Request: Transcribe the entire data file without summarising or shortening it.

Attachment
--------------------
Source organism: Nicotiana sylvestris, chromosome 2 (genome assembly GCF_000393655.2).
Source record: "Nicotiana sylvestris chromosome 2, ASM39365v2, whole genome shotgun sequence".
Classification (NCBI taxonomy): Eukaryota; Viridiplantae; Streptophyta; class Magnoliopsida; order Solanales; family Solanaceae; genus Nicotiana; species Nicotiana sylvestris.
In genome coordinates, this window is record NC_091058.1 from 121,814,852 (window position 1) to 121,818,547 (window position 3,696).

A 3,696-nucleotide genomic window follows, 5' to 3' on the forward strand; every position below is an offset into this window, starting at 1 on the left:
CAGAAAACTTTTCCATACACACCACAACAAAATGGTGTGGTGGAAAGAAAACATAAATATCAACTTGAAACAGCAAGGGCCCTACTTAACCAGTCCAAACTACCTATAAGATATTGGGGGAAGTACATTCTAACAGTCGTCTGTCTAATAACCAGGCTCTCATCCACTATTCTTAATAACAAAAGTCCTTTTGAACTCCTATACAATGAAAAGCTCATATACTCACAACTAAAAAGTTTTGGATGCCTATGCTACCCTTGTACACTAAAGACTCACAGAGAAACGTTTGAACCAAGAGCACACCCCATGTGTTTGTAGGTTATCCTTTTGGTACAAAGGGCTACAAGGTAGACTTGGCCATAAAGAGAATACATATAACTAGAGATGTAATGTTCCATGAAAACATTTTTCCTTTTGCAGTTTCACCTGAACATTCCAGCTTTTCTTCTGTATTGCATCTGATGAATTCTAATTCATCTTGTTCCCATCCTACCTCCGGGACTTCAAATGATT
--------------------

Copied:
Source organism: Nicotiana sylvestris, chromosome 2 (genome assembly GCF_000393655.2).
Source record: "Nicotiana sylvestris chromosome 2, ASM39365v2, whole genome shotgun sequence".
Classification (NCBI taxonomy): Eukaryota; Viridiplantae; Streptophyta; class Magnoliopsida; order Solanales; family Solanaceae; genus Nicotiana; species Nicotiana sylvestris.
In genome coordinates, this window is record NC_091058.1 from 121,814,852 (window position 1) to 121,818,547 (window position 3,696).

A 3,696-nucleotide genomic window follows, 5' to 3' on the forward strand; every position below is an offset into this window, starting at 1 on the left:
CAGAAAACTTTTCCATACACACCACAACAAAATGGTGTGGTGGAAAGAAAACATAAATATCAACTTGAAACAGCAAGGGCCCTACTTAACCAGTCCAAACTACCTATAAGATATTGGGGGAAGTACATTCTAACAGTCGTCTGTCTAATAACCAGGCTCTCATCCACTATTCTTAATAACAAAAGTCCTTTTGAACTCCTATACAATGAAAAGCTCATATACTCACAACTAAAAAGTTTTGGATGCCTATGCTACCCTTGTACACTAAAGACTCACAGAGAAACGTTTGAACCAAGAGCACACCCCATGTGTTTGTAGGTTATCCTTTTGGTACAAAGGGCTACAAGGTAGACTTGGCCATAAAGAGAATACATATAACTAGAGATGTAATGTTCCATGAAAACATTTTTCCTTTTGCAGTTTCACCTGAACATTCCAGCTTTTCTTCTGTATTGCATCTGATGAATTCTAATTCATCTTGTTCCCATCCTACCTCCGGGACTTCAAATGATT